I don’t get it. I for one can’t wait for a solid month of Comey on TV 24/7 rolling out ever more tortured metaphors to explain Trump’s effect on “norms” (a “forest fire”?) and marveling at how inspired he is to see kids marching in the streets to support gun-grabbing. He’s the Last Honest Man and he won’t let you forget it.

At least not for the rest of spring.

It takes a *lot* of sanctimony in a Trump critic to get other Trump critics to make a stinkface. How smug do you have to be in attacking Trump to make Ana farking Navarro want you to dial it down?

Between the book and the Stephanopoulos sitdown, Jack Shafer has already had all he can stands, he can’t stands no more:

Having used both his book, A Higher Loyalty, and his interview with ABC News’ George Stephanopoulos to portray himself as the defender of truth, the paragon of integrity, the embodiment of ethical values and principles and as someone guided by a steady moral compass, former FBI Director James Comey has drenched the public discourse with the stink of sanctimony. Not to mention his heavy yammering about leadership, the likely topic he’ll be lecturing on at $60,000 a speech on the stemwinding circuit for the next couple of years.

As a former U.S. attorney, deputy attorney general, corporate attorney, hedge-funder and FBI director, you’d imagine that Comey had viewed himself through life’s mirror often enough to realize that overdressing himself in the vestments of truth and honor might backfire. But there he goes in the book and interview, posturing like the deacon of justice he obviously thinks he is.

Two years ago Max Boot pronounced the GOP dead, murdered by Trump, and has devoted most of his work product ever since ripping into POTUS. His op-ed today is about Comey’s sanctimony pairing oddly with his cheap-shot attacks on Trump:

Comey’s invective will now feed the crackpot conspiracy theory of Trump partisans who are convinced that an organization made up primarily of conservative, white, middle-aged male cops is out to get a Republican president…

Up until now, Comey has been a devastating witness against Trump because, unlike the president, he is so obviously upright and so careful in what he has said. He sounded truthful when he testified under oath that Trump tried to extract a loyalty oath from him and asked him to go easy on disgraced national security adviser Michael Flynn. But Comey is now undercutting his own standing as an impartial avatar of justice by giving into the temptation to tell the world what he really thinks of the president who fired him.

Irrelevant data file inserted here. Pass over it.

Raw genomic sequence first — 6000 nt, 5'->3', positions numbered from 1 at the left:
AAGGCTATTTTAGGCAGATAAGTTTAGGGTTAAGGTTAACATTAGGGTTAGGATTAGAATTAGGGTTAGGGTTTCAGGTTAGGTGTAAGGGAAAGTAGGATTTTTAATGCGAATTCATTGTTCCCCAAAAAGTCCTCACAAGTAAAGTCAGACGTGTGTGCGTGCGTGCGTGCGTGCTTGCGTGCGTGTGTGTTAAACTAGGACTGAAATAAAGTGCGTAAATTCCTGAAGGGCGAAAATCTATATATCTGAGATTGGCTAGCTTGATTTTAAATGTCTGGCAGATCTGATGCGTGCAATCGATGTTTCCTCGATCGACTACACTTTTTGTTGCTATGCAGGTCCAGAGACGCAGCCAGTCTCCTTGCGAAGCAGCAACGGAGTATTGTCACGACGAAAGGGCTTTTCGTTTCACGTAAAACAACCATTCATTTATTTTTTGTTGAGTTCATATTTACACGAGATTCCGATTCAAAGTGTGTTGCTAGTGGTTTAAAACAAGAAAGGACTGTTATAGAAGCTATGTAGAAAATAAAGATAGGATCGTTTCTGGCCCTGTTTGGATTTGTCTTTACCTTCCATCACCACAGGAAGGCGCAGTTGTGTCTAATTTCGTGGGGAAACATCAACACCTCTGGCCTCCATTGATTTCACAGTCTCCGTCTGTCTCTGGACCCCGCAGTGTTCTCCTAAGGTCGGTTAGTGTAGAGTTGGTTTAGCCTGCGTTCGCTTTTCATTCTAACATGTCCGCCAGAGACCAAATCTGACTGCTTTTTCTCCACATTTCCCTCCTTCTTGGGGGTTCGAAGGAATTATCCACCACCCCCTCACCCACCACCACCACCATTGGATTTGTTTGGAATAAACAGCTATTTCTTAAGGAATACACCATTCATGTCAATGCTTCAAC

Frank Bruni, NYT op-ed page mainstay, lobs the ultimate anti-Trump insult, accusing Comey of behaving Trumpishly himself:

[I]n succumbing to this sort of showboating and spite, hasn’t Comey joined Trump almost as much as he’s defying him? Comey says that he means to shine a spotlight on what leadership should and shouldn’t be, and I hope that’s the long-term takeaway of the “Higher Loyalty” rollout and all the hours and miles being devoted to it. But right now I’m cringing at a food fight.

Trump personalizes everything. Ideas don’t joust. People do. And it’s vanity, not verities, at stake. With the way that Comey has written his book, which charts every last tremor of his conscience, and the staging of his appearances in promotion of it, he has abetted his own transformation from a crucial witness to a character in the serial drama and nonstop spectacle of Trump’s life.

What is it about Comey that seems to get under people’s skin? He’s really no more self-righteous than any other Trump critic, me included. Tedious lectures about “norms” are the coin of the realm. Is it a simple matter of his own behavior in 2016 having been so controversial/dubious that people think he should go easy about judging others? Or is it the suspicion that he’s dialing up the sanctimony for profit to pander to book-buying Democrats? Because I don’t know if that’s true. Remember, this is a guy who tweets stuff like this unironically:

Is it just the fact that he’s seemingly *so* earnest, like the kid in class who raises his hand to answer every question? Or is it the fact that, given the FBI’s history, maybe we can do without moral lectures from the former top man? I feel irritated by his sanctimony too but can’t pinpoint why.

Here’s Meghan McCain on “The View” remarking that Comey sure does seem to love the media. That’s actually not true — this was his first interview since he was fired, wasn’t it? — but it’s related to the phenomenon I’m describing in which his foibles seem oddly exaggerated. Why do we all have this reaction to him?